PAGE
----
Legal Considerations


While you’re in the process of organizing long term care for your loved one, it’s a good idea to look into some legal considerations that are specific to seniors. Addressing these issues now will help reduce stress when critical life decisions need to be made and will ensure that a senior’s wishes are met.

Wills and Trusts

Wills – Enable a person to specify who gets his or her personal possessions when they die. They are useful in preventing potential family conflicts. In the absence of a will, the law will determine how personal property is distributed.

Trusts – A trust is a legal arrangement where one person (called the “trustee”) holds and manages property for the benefit of someone else (the “beneficiary”). The trust “property” can be cash, CDs, stocks, or real estate. The terms of the trust document control what the trustee may do with the trust property. It will set forth specific instructions for how the property can be invested as well as who can receive distributions from the trust and under what circumstances.

Some estate planners say it’s possible to use trusts to reduce your assets in order to qualify for Medicaid. Others say trusts can disqualify you for Medicaid. It’s important to seek the help of a good and experienced elder law attorney in the patient’s state when structuring your estate to meet specific goals.

Advance Health Care Directives

In the event that an individual is unable to make decisions due to illness or incapacity, Advance Health Care Directives are legal documents through which someone expresses their preferences for medical intervention and long-term care.

The 2 types of advance directives are:

Living Will – Provides instructions for the types of health care treatment that should be provided.

Durable Power of Attorney for Health Care – Appoints a person to make decisions on the individuals’ behalf when the individual is incapacitated.

Both forms of advance directives are advisable. To ensure they are followed, you should discuss them with everyone involved and give copies to responsible family members, a personal physician, and other trusted individuals. Advance Directives are recognized nationwide, but the detail in them may vary from state to state. Check with an experienced elder law attorney in your state.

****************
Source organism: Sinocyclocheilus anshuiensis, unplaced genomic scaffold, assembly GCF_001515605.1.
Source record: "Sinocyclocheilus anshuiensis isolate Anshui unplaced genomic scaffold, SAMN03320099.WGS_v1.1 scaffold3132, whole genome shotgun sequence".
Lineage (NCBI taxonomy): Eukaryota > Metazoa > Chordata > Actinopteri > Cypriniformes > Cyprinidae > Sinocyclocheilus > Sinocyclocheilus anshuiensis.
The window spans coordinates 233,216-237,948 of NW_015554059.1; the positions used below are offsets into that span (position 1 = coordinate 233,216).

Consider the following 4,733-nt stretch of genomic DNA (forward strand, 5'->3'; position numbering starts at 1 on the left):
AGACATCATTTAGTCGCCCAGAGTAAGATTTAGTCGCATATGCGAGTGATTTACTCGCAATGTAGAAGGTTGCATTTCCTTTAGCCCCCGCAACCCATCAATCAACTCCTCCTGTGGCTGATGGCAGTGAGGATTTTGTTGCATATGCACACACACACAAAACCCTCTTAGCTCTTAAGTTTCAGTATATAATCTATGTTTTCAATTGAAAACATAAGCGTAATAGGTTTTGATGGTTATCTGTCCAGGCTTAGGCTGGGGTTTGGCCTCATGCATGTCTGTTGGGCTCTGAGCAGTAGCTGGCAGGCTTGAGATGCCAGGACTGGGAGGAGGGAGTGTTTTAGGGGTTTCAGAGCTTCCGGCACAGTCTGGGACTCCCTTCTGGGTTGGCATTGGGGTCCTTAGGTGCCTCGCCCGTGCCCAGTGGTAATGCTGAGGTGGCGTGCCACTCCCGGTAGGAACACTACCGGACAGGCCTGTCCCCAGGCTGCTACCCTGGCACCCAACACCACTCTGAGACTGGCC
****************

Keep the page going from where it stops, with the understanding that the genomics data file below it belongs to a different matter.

Spouses do not have legal authority. Just because you are married does not mean you have legal authority over the property and person of your spouse. It’s important to give your spouse or someone you trust Power of Attorney. If your spouse becomes incapacitated and you don’t hold his or her power of attorney, you cannot sell the home you own jointly, cannot make withdrawals from your spouse’s IRA or other retirement plan, and cannot act for your spouse in any other legal capacity. If you don’t have a power of attorney, the only other alternative is a court appointed guardian.

Guardians and Conservators

If an individual becomes incapacitated without having completed a durable power of attorney to specify who he/she wants to act on his/her behalf, a court can appoint a guardian or conservator. Terminology varies from state to state and sometimes the terms are interchangeable. In Pennsylvania, the court procedure is termed a “guardianship”.

Guardian – An individual appointed to make health care, personal and financial decisions for someone in the event that person becomes physically or mentally incapacitated. A guardian would have the legal right to decide where the person will live and the medical treatment they would receive.

Conservator – Someone appointed to oversee the financial affairs of someone unable to do so themselves. The conservator takes control of the person’s assets and must handle them for the welfare of the protected person. Once a conservator is appointed, a dependent person may not liquidate his own assets or determine how the money will be invested without the consent of the conservator.

The court appoints a guardian/conservator after hearing evidence that a person is incapacitated and deciding that there is a need for a guardian. The law requires due process for the proposed ward. The proposed ward, or alleged incapacitated person, must be given formal legal notice of the proceeding, has a right to be present at the hearing, and has the right to be represented by a lawyer.

Court appointed guardianship can be very expensive and can take a considerable amount of time to get. Making a power of attorney is much less expensive and much less stressful than the court-appointed guardian process.


One thought on “Legal Considerations

  1. We’ve just read the Kingsmill Review which reviews the UK Care Sector. Couple of comments. No talk of medical oversight for home care patients. You don’t need Care Managers – you need RN Supervision of caregivers. Stop talking about Social Care – it’s not and it dilutes the real needs of patients as most do have medical conditionsZero hour contracts? No contracts – just allow caregivers to work for other providers as well. If you are a good employer they will prefer to work for you anyway. 15 minute cares slots? – No – 2 hour minimum shifts. If you want to see what mature homecare regulations look like, check out Delaware’s home care regulations on our website – they arguably the benchmark regulations for homecare in the USA

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